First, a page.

ddavitt: In Carmen Miranda’s ghost is haunting space station three

AGplusone: Isn’t it odd how they picked up on the Requiem story on the cover of The Past Through the Future …

ddavitt: Anthology ed by mccaffrey

ddavitt: let me go check

DavidWrightSr: Is that a title ?

AGplusone: What’s the Don Sakers story?

ddavitt: yes’

Major oz: I’m coming up on “getting dumped” time. Bill, are you hosting the mysticism discussion(s).

Major oz: ?

ddavitt: man who travelled in rocketships πŸ™‚

ddavitt: You are in it too SA

AGplusone: Really?

DenvToday: Thanks! I’ll get it!

ddavitt: Lovely story

AGplusone: Lovely title.

ddavitt: sorry, sakers was the editor

BPRAL22169: I believe I am

ddavitt: Mccaffrey and Cherrth contributed

AGplusone: Who wrote it … McCaffrey?

ddavitt: Don sakers wrote that story

AGplusone: ah … okay

Major oz: hokay — I will announce it as such.

DavidWrightSr: Yeah, you had me scared there.

AGplusone: Expect Alan, Bill. Be nice.

ddavitt: Alan?

AGplusone: SageMerlin

ddavitt: Oh, from sff groups

ddavitt: I think?

BPRAL22169: Oh heck. he knows more than I do about this stuff.

AGplusone: He loves mysticism. No, Sage is from the old AOL group.

DavidWrightSr: Good. I was afraid that you were referring to an obnoxious character we had several time back.

AGplusone: Alan Milner … had a letter from him in one of Bill’s first Heinlein Journals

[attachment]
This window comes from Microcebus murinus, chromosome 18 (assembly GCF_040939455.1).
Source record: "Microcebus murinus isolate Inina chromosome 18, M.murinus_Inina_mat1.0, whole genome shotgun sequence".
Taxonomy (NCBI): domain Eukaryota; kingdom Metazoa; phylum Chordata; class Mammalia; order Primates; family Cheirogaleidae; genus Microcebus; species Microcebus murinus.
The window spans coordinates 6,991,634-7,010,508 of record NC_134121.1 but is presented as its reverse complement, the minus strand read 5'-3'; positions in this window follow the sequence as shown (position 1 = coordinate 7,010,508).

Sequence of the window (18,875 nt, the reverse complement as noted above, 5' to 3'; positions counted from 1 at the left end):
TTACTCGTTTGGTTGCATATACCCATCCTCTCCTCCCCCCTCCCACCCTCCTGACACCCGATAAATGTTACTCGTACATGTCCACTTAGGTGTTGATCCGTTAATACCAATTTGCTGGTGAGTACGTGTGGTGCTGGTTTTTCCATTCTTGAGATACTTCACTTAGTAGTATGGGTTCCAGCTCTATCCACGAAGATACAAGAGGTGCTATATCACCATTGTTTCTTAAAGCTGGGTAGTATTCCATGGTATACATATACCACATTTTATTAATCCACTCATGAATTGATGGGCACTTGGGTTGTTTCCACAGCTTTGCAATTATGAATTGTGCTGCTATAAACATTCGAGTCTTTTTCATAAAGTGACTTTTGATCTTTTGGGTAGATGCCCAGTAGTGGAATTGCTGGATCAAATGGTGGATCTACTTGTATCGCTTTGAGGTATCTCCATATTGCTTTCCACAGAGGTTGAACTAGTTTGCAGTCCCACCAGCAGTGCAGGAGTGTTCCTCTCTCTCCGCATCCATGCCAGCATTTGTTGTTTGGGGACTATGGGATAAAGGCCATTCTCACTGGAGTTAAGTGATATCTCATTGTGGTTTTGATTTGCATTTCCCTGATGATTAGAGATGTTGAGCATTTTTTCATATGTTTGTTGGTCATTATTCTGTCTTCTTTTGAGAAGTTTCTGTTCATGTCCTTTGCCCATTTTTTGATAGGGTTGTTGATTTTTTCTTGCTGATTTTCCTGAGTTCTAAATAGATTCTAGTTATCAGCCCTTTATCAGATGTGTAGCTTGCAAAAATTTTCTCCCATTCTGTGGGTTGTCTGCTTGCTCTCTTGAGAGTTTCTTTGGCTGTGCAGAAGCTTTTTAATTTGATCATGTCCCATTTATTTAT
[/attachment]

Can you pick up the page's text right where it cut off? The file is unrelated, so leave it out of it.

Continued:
BPRAL22169: yes — about Ouspensky and Gurdjieff.

DavidWrightSr: Speaking of Sage. I just invited him in.

AGplusone: Good, tell him I’d love to see him

BPRAL22169: He must be using one of the screen names I don’t have on my buddy list.

DavidWrightSr: SageMerlin No response yet

AGplusone: He uses both SageMerlin and AlanMilner

DenvToday: By the way, I saw the movie “Dave” last week at a friend’s house. I remember thinking that somebody owed RAH a royalty for Double Star.

BPRAL22169: I’ve got SageMerlin on my buddy list, but I don’t see him.

ddavitt: Yes but so do they owe it to Twain for prince and pauper

DenvToday: Good point.

ddavitt: Old plot…that was a good film tho. weaver was great as First Lady

DavidWrightSr: Well, he’s definitely on mine.

SageMerlin has entered the room.

DavidWrightSr: Ah there he is. Welcome

BPRAL22169: Yo, Alan

ddavitt: Not on mine either…but here he is!

AGplusone: Or Alan whatzisname from the one about that german principality (senior moment about the name)

AGplusone: Hi, Alan …

BPRAL22169: ‘ve been having senior moments all day about nams.

ddavitt: Prisoner of Zenda?

AGplusone: That one

SAcademy: Rupert of Hentzau?

ddavitt: royal Flash!

SageMerlin: Looks like spelling hasn’t imrpvoed either

ddavitt: That’s it SA

AGplusone: I liked the one Jack Lemon-Tony Curtis-Natalie Wood-Peter Falk did.

ddavitt: / what was that?

Major oz: Some like it hot?

geeairmoe2: Didn’t Ronald Coleman do a version?

AGplusone: Was a movie comedy take off on Prisoner of Zenda … far different from the Stewart Granger movie

AGplusone: Enormous pie in the face fight

ddavitt: Not a soda?

AGplusone: Think Coleman did, but I’ve only seen the Stewart Granger version.

ddavitt: would that have had ice cream in it btw; the one Kip threw/ We don’t have them in the UK

SAcademy: Someone should show a series of remakes of the same story.

geeairmoe2: I remember Maxwell Smart in an episode of “Get Smart” impersonating Ronald Coleman as they did a take-off of Zenda.

Major oz: AMC does it once in a while

ddavitt: probabaly have to start with the greeks, the bible or Shakespeare…